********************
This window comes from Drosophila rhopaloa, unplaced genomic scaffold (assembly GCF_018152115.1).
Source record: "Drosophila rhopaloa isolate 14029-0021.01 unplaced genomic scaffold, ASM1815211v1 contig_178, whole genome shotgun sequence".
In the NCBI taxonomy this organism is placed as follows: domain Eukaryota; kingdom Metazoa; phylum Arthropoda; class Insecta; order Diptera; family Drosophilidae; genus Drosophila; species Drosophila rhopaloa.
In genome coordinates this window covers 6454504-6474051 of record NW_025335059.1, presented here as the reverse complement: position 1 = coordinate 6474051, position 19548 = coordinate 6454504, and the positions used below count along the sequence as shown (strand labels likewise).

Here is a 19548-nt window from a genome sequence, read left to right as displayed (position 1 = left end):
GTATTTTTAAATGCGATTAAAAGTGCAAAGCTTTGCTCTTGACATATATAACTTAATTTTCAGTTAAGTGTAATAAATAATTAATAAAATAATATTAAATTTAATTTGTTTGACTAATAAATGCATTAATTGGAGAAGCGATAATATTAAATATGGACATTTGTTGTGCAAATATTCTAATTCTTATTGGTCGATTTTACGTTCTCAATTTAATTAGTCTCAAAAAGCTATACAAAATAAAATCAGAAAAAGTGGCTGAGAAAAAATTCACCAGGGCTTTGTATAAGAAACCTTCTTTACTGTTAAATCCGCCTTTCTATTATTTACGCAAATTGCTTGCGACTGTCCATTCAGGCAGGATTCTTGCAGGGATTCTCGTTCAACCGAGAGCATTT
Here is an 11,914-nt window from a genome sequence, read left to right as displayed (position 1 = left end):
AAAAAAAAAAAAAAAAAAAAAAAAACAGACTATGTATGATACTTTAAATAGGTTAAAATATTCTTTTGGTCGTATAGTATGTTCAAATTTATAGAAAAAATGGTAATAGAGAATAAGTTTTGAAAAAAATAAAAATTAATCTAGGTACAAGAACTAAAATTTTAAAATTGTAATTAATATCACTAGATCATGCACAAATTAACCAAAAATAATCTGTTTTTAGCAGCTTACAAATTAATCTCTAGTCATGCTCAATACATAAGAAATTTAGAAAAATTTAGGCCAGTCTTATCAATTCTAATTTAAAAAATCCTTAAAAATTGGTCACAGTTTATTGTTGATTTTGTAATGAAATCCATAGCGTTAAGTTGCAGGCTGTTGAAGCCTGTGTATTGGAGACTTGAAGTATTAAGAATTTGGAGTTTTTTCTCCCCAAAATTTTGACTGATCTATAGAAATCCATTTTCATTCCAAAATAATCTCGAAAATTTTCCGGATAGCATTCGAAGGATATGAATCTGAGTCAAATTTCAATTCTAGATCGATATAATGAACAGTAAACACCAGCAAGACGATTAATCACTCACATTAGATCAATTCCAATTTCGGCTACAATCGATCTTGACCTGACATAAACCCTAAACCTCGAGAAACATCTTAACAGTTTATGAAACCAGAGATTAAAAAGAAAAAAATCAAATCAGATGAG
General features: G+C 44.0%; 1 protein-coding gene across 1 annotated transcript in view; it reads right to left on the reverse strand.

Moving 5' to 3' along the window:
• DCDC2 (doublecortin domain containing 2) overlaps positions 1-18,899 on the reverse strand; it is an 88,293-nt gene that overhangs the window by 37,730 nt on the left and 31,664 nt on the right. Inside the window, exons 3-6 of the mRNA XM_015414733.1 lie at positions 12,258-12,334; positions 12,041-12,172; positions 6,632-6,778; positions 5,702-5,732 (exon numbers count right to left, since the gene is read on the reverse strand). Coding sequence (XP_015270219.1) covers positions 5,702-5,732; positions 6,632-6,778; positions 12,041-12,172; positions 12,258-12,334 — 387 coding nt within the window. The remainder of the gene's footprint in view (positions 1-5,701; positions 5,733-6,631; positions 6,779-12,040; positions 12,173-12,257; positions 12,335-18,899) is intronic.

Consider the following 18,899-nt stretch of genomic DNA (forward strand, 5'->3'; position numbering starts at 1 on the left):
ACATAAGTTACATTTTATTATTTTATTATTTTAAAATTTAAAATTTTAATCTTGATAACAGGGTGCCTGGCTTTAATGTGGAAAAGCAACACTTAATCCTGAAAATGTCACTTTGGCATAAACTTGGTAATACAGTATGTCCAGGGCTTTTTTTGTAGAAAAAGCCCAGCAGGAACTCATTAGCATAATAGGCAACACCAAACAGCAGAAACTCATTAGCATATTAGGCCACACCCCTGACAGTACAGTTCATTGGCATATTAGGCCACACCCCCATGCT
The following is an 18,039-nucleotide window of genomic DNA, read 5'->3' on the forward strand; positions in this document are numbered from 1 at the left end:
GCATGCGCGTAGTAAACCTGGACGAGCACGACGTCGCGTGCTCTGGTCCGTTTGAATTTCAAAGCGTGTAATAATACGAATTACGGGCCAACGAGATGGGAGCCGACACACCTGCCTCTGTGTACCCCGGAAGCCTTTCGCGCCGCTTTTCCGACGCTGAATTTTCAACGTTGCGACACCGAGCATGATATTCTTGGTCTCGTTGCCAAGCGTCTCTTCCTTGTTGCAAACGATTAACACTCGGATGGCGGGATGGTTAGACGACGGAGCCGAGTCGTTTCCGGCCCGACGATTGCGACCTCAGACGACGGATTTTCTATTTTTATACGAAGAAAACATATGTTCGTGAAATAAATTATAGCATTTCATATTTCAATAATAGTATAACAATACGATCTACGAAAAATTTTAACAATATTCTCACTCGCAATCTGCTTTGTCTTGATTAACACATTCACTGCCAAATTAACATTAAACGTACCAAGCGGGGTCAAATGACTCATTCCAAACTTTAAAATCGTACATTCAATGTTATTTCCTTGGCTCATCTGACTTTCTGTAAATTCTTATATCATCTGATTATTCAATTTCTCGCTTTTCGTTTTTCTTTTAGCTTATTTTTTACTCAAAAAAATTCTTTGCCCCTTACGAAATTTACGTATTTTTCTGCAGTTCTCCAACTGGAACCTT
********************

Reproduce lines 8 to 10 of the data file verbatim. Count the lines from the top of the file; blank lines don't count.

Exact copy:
AAAAAAAAAAAAAAAAAAAAAAAAACAGACTATGTATGATACTTTAAATAGGTTAAAATATTCTTTTGGTCGTATAGTATGTTCAAATTTATAGAAAAAATGGTAATAGAGAATAAGTTTTGAAAAAAATAAAAATTAATCTAGGTACAAGAACTAAAATTTTAAAATTGTAATTAATATCACTAGATCATGCACAAATTAACCAAAAATAATCTGTTTTTAGCAGCTTACAAATTAATCTCTAGTCATGCTCAATACATAAGAAATTTAGAAAAATTTAGGCCAGTCTTATCAATTCTAATTTAAAAAATCCTTAAAAATTGGTCACAGTTTATTGTTGATTTTGTAATGAAATCCATAGCGTTAAGTTGCAGGCTGTTGAAGCCTGTGTATTGGAGACTTGAAGTATTAAGAATTTGGAGTTTTTTCTCCCCAAAATTTTGACTGATCTATAGAAATCCATTTTCATTCCAAAATAATCTCGAAAATTTTCCGGATAGCATTCGAAGGATATGAATCTGAGTCAAATTTCAATTCTAGATCGATATAATGAACAGTAAACACCAGCAAGACGATTAATCACTCACATTAGATCAATTCCAATTTCGGCTACAATCGATCTTGACCTGACATAAACCCTAAACCTCGAGAAACATCTTAACAGTTTATGAAACCAGAGATTAAAAAGAAAAAAATCAAATCAGATGAG
General features: G+C 44.0%; 1 protein-coding gene across 1 annotated transcript in view; it reads right to left on the reverse strand.

Moving 5' to 3' along the window: